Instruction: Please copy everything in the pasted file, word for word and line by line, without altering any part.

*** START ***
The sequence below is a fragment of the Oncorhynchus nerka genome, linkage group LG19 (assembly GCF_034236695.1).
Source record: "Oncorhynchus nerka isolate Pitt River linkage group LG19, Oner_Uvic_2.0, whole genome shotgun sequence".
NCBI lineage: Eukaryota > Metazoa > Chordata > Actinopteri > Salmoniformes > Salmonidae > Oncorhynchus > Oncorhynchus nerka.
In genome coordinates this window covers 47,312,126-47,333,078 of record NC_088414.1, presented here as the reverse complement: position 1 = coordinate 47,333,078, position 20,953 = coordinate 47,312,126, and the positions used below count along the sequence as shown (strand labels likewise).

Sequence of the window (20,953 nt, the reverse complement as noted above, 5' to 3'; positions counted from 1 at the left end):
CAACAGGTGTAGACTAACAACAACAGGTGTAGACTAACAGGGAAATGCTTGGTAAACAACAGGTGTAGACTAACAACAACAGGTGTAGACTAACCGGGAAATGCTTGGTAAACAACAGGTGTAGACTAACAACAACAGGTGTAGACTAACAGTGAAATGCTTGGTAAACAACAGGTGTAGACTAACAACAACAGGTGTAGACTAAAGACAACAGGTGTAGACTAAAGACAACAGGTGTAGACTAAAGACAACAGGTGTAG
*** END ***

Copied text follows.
The sequence below is a fragment of the Oncorhynchus nerka genome, linkage group LG19 (assembly GCF_034236695.1).
Source record: "Oncorhynchus nerka isolate Pitt River linkage group LG19, Oner_Uvic_2.0, whole genome shotgun sequence".
NCBI lineage: Eukaryota > Metazoa > Chordata > Actinopteri > Salmoniformes > Salmonidae > Oncorhynchus > Oncorhynchus nerka.
In genome coordinates this window covers 47,312,126-47,333,078 of record NC_088414.1, presented here as the reverse complement: position 1 = coordinate 47,333,078, position 20,953 = coordinate 47,312,126, and the positions used below count along the sequence as shown (strand labels likewise).

Sequence of the window (20,953 nt, the reverse complement as noted above, 5' to 3'; positions counted from 1 at the left end):
CAACAGGTGTAGACTAACAACAACAGGTGTAGACTAACAGGGAAATGCTTGGTAAACAACAGGTGTAGACTAACAACAACAGGTGTAGACTAACCGGGAAATGCTTGGTAAACAACAGGTGTAGACTAACAACAACAGGTGTAGACTAACAGTGAAATGCTTGGTAAACAACAGGTGTAGACTAACAACAACAGGTGTAGACTAAAGACAACAGGTGTAGACTAAAGACAACAGGTGTAGACTAAAGACAACAGGTGTAG